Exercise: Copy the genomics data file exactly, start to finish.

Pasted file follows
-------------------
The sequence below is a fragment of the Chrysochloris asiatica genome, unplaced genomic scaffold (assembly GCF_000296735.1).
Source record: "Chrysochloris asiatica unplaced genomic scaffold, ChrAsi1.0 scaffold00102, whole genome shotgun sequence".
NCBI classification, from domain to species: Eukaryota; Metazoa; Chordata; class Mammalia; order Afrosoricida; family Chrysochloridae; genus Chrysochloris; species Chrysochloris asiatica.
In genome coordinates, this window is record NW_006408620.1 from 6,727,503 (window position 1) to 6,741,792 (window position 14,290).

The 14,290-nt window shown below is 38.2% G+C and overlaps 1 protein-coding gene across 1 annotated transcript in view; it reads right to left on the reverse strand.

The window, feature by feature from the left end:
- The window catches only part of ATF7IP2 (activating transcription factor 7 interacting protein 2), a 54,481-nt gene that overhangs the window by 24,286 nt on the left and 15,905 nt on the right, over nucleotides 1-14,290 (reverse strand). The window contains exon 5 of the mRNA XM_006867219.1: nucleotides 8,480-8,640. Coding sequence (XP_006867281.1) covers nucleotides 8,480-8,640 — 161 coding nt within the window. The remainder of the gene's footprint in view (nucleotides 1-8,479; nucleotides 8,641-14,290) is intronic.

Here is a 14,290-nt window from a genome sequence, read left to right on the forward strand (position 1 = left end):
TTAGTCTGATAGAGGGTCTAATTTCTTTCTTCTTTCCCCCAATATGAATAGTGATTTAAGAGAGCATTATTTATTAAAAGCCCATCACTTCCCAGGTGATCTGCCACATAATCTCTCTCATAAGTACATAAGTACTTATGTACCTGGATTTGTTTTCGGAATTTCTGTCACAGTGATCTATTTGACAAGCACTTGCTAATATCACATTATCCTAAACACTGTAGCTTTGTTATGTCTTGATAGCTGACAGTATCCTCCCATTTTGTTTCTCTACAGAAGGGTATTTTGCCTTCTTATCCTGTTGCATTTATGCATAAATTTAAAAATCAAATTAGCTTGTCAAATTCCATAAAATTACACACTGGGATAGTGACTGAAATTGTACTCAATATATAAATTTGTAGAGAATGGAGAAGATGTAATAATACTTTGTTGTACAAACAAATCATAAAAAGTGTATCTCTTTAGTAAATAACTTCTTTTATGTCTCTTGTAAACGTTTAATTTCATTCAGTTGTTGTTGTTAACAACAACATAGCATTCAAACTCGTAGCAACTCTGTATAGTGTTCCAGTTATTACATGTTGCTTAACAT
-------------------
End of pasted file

The sequence below is a fragment of the Chrysochloris asiatica genome, unplaced genomic scaffold (assembly GCF_000296735.1).
Source record: "Chrysochloris asiatica unplaced genomic scaffold, ChrAsi1.0 scaffold00102, whole genome shotgun sequence".
NCBI classification, from domain to species: Eukaryota; Metazoa; Chordata; class Mammalia; order Afrosoricida; family Chrysochloridae; genus Chrysochloris; species Chrysochloris asiatica.
In genome coordinates, this window is record NW_006408620.1 from 6,727,503 (window position 1) to 6,741,792 (window position 14,290).

The 14,290-nt window shown below is 38.2% G+C and overlaps 1 protein-coding gene across 1 annotated transcript in view; it reads right to left on the reverse strand.

The window, feature by feature from the left end:
- The window catches only part of ATF7IP2 (activating transcription factor 7 interacting protein 2), a 54,481-nt gene that overhangs the window by 24,286 nt on the left and 15,905 nt on the right, over nucleotides 1-14,290 (reverse strand). The window contains exon 5 of the mRNA XM_006867219.1: nucleotides 8,480-8,640. Coding sequence (XP_006867281.1) covers nucleotides 8,480-8,640 — 161 coding nt within the window. The remainder of the gene's footprint in view (nucleotides 1-8,479; nucleotides 8,641-14,290) is intronic.

Here is a 14,290-nt window from a genome sequence, read left to right on the forward strand (position 1 = left end):
TTAGTCTGATAGAGGGTCTAATTTCTTTCTTCTTTCCCCCAATATGAATAGTGATTTAAGAGAGCATTATTTATTAAAAGCCCATCACTTCCCAGGTGATCTGCCACATAATCTCTCTCATAAGTACATAAGTACTTATGTACCTGGATTTGTTTTCGGAATTTCTGTCACAGTGATCTATTTGACAAGCACTTGCTAATATCACATTATCCTAAACACTGTAGCTTTGTTATGTCTTGATAGCTGACAGTATCCTCCCATTTTGTTTCTCTACAGAAGGGTATTTTGCCTTCTTATCCTGTTGCATTTATGCATAAATTTAAAAATCAAATTAGCTTGTCAAATTCCATAAAATTACACACTGGGATAGTGACTGAAATTGTACTCAATATATAAATTTGTAGAGAATGGAGAAGATGTAATAATACTTTGTTGTACAAACAAATCATAAAAAGTGTATCTCTTTAGTAAATAACTTCTTTTATGTCTCTTGTAAACGTTTAATTTCATTCAGTTGTTGTTGTTAACAACAACATAGCATTCAAACTCGTAGCAACTCTGTATAGTGTTCCAGTTATTACATGTTGCTTAACAT